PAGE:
|A number of recent graduates of tree climbing courses have been taking issue with their instructors over the exercise of an apparent double standard that exists between instructors and themselves. In other words, the instructors are requiring certain safety standards from the students that they are not practicing themselves. Examples would be such things as instructors telling students that they are never to climb above their anchor point, while quite regularly violating that same rule themselves. Another would be advising students to never climb on a limb less than six inches in diameter, then going out and rigging their own rope on a three inch limb. Instructors, it would seem, are their own worst rule breakers. Why is it all right for an instructor to make a rule, then not follow that rule?
A year or so ago there was a report of a climb involving a number of very experienced climbers, who, on a beautiful autumn afternoon went out into the woods and had themselves a fine climb in a very large old-growth poplar that was hollow on the inside for most of the length of the trunk. The tree was alive. The top of the tree was covered in greenery. The limbs on which the climbers were anchored were all quite huge and quite strong. There was no reason the tree could be considered unsafe. Yet these climbers were taken to task because they were climbing in a tree that did not meet the standards that they had stressed while teaching their climbing course. Why was it OK for these climbers to be climbing in a tree that did not qualify as a safe tree for their students?
There are quite a few experienced climbers who quite regularly go off by themselves into the woods to do solo climbs in the wilderness environment. Why is it OK for them to do this at the same time that students in their classes are being told not to do this?
Are these people unsafe? Should these people not be doing this? Are the students missing something here? Let's have some explanation.
First, students should consider the issue of liability. We live in a very litiginous society in which people are forever suing each other over every accident that occurs, whether big or small. Instructors who do not impose strong safety rules on students are taking the chance of becoming involved in a lawsuit if an accident should occur. If a student is told that it is OK to climb on a three-inch limb, and the limb breaks, the instructor could be liable. If the instructor says that it is OK to climb above your anchor point and you should do so and take a fall, the instructor is again in a position to be held liable. Same with a hollow tree; if the tree should happen to fall, the instructor could again be liable. Instructors, therefore, are in the position of having to impose tough safety rules in order to protect themselves from lawsuits. No instructor is going to tell you that it is OK to climb above your anchor point, to climb on a three-inch limb, to climb in a hollow tree, or to go off into the woods alone and make a climb in a previously unclimbed tree. Nor are you being told here that it is OK to do any of this.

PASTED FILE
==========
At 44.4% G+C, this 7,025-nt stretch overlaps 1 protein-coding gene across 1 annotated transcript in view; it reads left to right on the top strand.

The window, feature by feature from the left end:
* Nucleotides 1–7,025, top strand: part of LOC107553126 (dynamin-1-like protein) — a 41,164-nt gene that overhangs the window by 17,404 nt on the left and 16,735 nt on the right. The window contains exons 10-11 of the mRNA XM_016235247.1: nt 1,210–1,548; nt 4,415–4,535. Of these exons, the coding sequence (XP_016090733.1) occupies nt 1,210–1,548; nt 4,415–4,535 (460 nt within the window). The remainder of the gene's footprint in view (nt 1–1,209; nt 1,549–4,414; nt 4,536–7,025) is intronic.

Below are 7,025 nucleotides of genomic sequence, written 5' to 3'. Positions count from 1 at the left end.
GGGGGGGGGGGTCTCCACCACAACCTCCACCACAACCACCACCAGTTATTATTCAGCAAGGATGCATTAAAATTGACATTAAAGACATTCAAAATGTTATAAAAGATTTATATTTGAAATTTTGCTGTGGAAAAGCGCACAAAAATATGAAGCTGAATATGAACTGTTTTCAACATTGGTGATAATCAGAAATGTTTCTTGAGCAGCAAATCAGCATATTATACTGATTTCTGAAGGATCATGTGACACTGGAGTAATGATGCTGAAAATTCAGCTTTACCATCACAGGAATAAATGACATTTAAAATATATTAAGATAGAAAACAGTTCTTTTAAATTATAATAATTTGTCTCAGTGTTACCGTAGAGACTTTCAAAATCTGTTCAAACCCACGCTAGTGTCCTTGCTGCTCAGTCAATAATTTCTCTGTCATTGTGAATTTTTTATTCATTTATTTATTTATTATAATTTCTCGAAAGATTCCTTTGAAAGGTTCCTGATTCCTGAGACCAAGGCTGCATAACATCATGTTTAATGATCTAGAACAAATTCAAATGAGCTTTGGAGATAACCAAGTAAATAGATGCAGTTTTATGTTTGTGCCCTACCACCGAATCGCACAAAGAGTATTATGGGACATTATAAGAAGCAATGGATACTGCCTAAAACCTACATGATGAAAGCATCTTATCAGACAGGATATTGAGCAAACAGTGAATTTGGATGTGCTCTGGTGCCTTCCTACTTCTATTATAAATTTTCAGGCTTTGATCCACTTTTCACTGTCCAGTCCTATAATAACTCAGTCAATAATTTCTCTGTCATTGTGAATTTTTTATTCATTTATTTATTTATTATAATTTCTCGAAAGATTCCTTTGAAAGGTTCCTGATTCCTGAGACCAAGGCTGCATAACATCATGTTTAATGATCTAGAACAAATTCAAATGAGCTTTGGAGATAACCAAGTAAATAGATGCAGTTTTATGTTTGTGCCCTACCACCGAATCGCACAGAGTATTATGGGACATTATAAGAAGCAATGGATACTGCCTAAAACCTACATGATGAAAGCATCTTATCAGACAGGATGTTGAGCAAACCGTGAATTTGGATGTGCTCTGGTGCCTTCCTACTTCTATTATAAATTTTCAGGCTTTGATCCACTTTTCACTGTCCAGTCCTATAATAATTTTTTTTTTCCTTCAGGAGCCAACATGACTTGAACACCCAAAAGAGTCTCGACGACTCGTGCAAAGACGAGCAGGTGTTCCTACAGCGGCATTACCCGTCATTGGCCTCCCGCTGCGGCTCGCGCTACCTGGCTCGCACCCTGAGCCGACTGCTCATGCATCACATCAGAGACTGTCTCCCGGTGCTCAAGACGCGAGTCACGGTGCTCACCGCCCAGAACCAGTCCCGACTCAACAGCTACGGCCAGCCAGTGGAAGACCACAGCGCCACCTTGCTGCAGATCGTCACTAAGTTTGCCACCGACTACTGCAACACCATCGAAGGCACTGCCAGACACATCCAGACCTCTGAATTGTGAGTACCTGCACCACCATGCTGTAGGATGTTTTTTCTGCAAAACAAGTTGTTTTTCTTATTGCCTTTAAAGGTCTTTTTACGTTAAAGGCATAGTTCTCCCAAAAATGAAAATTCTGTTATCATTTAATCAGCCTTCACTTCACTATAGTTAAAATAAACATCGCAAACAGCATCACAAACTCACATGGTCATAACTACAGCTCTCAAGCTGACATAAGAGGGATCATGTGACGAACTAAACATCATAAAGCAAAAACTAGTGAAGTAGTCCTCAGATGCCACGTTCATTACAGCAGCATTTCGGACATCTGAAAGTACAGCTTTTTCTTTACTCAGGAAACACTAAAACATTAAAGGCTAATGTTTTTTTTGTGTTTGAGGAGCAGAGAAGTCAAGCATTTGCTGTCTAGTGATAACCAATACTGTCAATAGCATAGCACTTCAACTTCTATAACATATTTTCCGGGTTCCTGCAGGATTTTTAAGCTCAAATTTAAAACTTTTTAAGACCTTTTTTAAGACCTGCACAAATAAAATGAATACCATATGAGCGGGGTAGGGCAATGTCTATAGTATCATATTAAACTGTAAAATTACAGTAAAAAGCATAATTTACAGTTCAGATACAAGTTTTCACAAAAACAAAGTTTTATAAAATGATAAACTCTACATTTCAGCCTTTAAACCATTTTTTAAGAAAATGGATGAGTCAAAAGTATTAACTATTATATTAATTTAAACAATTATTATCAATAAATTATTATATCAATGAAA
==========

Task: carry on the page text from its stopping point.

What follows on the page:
Instructors, as opposed to students, have usually been climbing for a while and have gained a level of experience beyond that of students. The instructor is not doing something that is dangerous, the instructor is simply doing something that expertise and experience can overcome.
Then there is the issue of adventure. Most recreational climbers perceive tree climbing as an opportunity for an adventure. Adventure, according to at least one definition in one popular dictionary, is any activity with an uncertain outcome. Instructors do not want you to have an adventure; they want you to experience the perception of having had an adventure. The last thing they want is for your climb to have an uncertain outcome. They want to be certain that you are going to be safe and the very last thing they want is to be uncertain about your safety. Instructors, and many very experienced climbers, on the other hand, are usually the type of people who take the issue of adventure seriously; they quite often place themselves in situations that find them close to the figurative edge of things. But when they do this, they are very much aware that they are placing themselves in such a position, and they understand and are willing to accept the consequences of such action. And they make the decision to do this in spite of knowing that at some point in their training they were told that this was not what they should do. But they do it anyway, because that is what adventure is all about. The trick is to remain inside the limits imposed by experience and competence.
So the next time you catch your instructor breaking one of the rules that have been imposed upon you, consider, before you criticize, whether he or she is working within the parameters imposed by their skill and expertise.